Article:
I moved into the festival grounds. The legendary and favored stage of thousands was renamed the Buffalo Amphitheater this year after the passing of another hard working and genuine staffer of the Suwannee Family. Rest in peace, Buffalo and DC, your spirits lives on at SOSMP as does the music. The amphitheater is a breathtaking and historical piece of real estate where some of the most memorable collaborations and musical revelations have taken place over the years.
By the visual painters, I witnessed the second wedding proposal of the weekend during one of the dozen Zach Deputy sets. I hadn’t seen the bride-to-be since Wanee Festival of Spring 2013. After a warm bear hug, this lovely ladybird had her man on one knee, popping the question during their favorite set at their favorite stage on Planet Earth.
The Amphitheater was the crime scene where the Umphreaks threw down for not one, but three thrilling sets over the weekend. This was also the home base for the annual Dumpstajam, a featured set that jam musicians could not wait to sit in on. From the New Mastersounds to Orgone’s saxy stylings to the renowned hosts, Dumpstaphunk, this was definitely the most accommodating setting for patrons to put it in the Dumpsta. Whether it be chilling in one of the hundred hammocks that people entrust to leave hanging throughout the sprawl of trees, or to be raging the front rail with your krewe, the collage of instruments became the soundtrack your dancing feet yearned for all year. Moss-covered cedar trees, oak trees, and Function Forms gave this area proper covering, transcending the line between shade and art. Over the years, the festival grounds have accumulated a collection of handmade artforms, ranging from childhood characters to mysterious aliens. In combination with the cascading landscape, the festival retains a whimsical character that one is sure to remember.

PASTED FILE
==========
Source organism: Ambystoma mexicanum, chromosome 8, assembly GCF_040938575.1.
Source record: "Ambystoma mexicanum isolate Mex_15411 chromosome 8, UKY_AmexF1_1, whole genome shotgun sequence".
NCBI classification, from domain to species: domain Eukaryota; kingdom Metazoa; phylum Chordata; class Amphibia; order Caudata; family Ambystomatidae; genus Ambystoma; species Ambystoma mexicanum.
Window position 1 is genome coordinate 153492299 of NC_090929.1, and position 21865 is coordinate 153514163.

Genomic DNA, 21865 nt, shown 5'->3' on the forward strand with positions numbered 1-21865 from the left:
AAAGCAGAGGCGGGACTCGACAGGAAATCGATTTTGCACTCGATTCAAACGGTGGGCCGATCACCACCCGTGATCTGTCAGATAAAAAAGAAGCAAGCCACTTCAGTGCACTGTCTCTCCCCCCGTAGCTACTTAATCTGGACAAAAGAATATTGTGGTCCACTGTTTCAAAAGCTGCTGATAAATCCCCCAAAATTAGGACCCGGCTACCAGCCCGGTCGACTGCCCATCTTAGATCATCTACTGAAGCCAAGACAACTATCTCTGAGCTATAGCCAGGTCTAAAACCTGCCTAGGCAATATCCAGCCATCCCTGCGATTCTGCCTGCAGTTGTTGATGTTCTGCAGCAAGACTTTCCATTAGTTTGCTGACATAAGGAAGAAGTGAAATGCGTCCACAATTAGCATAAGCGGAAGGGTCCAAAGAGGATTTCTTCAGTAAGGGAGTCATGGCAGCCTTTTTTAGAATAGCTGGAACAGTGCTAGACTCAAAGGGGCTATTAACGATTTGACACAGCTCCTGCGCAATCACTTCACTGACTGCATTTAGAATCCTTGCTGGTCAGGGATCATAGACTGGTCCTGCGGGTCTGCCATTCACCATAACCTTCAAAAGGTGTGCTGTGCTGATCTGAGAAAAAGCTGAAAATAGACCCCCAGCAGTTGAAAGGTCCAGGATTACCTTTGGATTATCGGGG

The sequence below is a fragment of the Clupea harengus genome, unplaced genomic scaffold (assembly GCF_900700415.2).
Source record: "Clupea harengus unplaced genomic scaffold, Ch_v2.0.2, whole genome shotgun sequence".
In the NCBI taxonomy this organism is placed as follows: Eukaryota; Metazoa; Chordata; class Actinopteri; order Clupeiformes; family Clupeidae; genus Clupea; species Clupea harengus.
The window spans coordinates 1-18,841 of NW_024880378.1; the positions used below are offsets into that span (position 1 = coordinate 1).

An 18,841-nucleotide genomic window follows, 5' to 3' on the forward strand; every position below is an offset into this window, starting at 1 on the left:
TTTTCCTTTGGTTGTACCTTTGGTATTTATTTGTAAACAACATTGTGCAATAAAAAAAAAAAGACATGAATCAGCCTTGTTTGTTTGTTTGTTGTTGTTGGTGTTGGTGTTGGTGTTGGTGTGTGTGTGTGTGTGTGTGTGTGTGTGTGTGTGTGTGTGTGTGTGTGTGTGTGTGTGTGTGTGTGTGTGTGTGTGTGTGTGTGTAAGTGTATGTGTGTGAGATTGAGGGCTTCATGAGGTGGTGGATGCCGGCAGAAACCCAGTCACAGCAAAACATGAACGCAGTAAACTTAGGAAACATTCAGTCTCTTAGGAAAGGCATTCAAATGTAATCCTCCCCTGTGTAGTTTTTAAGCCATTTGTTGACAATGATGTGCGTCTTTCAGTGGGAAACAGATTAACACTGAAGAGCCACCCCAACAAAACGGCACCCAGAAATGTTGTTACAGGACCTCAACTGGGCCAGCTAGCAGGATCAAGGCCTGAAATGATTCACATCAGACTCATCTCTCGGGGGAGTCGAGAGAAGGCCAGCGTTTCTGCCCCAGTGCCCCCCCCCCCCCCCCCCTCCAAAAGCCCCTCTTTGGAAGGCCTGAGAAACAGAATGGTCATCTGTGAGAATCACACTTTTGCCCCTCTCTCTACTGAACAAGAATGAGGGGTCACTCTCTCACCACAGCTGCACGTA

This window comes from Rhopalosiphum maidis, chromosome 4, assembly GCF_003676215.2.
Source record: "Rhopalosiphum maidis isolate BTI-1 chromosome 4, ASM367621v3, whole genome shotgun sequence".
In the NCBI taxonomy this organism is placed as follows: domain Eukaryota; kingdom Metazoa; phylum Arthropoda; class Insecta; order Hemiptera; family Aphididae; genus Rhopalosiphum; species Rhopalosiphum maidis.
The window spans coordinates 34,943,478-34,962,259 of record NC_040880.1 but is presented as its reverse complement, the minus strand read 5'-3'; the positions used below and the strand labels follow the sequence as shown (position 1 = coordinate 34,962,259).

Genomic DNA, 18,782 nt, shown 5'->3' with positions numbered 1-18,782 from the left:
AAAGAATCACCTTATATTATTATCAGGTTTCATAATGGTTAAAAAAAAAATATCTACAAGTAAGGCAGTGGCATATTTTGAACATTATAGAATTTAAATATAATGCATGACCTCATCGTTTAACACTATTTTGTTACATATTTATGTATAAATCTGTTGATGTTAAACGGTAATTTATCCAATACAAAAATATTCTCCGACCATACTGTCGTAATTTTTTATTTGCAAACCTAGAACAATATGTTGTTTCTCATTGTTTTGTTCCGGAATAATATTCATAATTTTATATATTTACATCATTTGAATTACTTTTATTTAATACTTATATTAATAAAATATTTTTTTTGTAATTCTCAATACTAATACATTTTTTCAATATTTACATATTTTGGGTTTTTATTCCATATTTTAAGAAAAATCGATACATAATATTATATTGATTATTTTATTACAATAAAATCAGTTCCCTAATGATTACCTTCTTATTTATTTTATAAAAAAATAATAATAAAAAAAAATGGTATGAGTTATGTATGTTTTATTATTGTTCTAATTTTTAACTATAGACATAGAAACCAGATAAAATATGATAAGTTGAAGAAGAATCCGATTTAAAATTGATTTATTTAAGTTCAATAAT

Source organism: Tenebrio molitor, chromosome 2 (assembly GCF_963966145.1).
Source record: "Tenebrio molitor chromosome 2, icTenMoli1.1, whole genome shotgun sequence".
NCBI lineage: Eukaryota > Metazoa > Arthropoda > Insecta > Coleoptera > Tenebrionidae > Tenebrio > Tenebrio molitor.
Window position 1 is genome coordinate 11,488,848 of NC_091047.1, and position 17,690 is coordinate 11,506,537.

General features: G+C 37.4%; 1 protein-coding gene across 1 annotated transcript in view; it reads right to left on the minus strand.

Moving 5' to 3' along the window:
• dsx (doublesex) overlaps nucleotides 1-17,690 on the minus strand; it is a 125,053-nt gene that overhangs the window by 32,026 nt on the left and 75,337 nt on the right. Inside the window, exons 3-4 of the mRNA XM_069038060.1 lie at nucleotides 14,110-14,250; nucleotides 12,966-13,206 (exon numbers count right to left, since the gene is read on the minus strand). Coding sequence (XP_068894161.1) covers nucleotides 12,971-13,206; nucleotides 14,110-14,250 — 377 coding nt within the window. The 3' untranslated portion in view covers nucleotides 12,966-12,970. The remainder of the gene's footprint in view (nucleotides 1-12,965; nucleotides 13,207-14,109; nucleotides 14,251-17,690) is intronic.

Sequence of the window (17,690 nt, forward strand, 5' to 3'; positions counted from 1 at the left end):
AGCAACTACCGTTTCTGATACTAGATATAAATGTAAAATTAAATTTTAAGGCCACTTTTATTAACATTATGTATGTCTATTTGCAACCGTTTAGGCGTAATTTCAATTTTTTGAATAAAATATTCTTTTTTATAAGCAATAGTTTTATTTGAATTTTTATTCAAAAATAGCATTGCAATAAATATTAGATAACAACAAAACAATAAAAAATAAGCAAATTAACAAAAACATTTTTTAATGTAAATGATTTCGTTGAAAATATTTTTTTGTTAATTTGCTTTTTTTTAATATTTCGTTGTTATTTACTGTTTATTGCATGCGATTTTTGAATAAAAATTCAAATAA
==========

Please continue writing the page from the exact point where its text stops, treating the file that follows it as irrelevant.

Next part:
Even though I’ve been to the Spirit of Suwannee Music Park numerous times, I still catch myself admiring the surroundings as if it were the first time. This particular venue is a comfortable setting to enjoy nature in all four seasons. Since Bear Creek is in the Florida “winter,” water activities and bee keeping become less attractive, in favor of campfire activities and disc golf. With temperatures dropping each night, Bear Creek is the perfect festival to nourish yourself with a beverage of your choice around a fire. As temperatures cool and the moon shine falls upon the park, one can find themselves seeking warmth inside the Spirit of Suwannee Music Hall. The SOS Music Hall is a dark and intimate space where bands like The Budos Band, The Main Squeeze, and Locos por Juana performed to full crowds. Keeping up with the outside world, you could find loyal FSU Football fans celebrating victory around a tiny TV screen at the bar.
The first collaboration I witnessed was in the Music Hall during Catfish Alliance, a Suwannee family favorite and ever evolving group of Tallahassee, FL funksters. Their performance showcased interpretive dance and cowbelling by the Sexual Manatee, the added guest blend of percussion by Luke Quaranta (Toubab Krewe), and the youngest performer who explored nearly a dozen sets throughout the weekend, Brandon “Taz” Niederauer. I had heard of this seriously talented, Krasno-faced wonder, who had made his mark jamming late night on Jam Cruise and Jazz Fest. The Catfish Alliance show was his Bear Creek debut. Well funk yeah! We were with it! The crowd loved it and eagerly egged him on, amidst the Sexual Manatee’s antics. The band was entrancing the crowd, full of Floridians galore.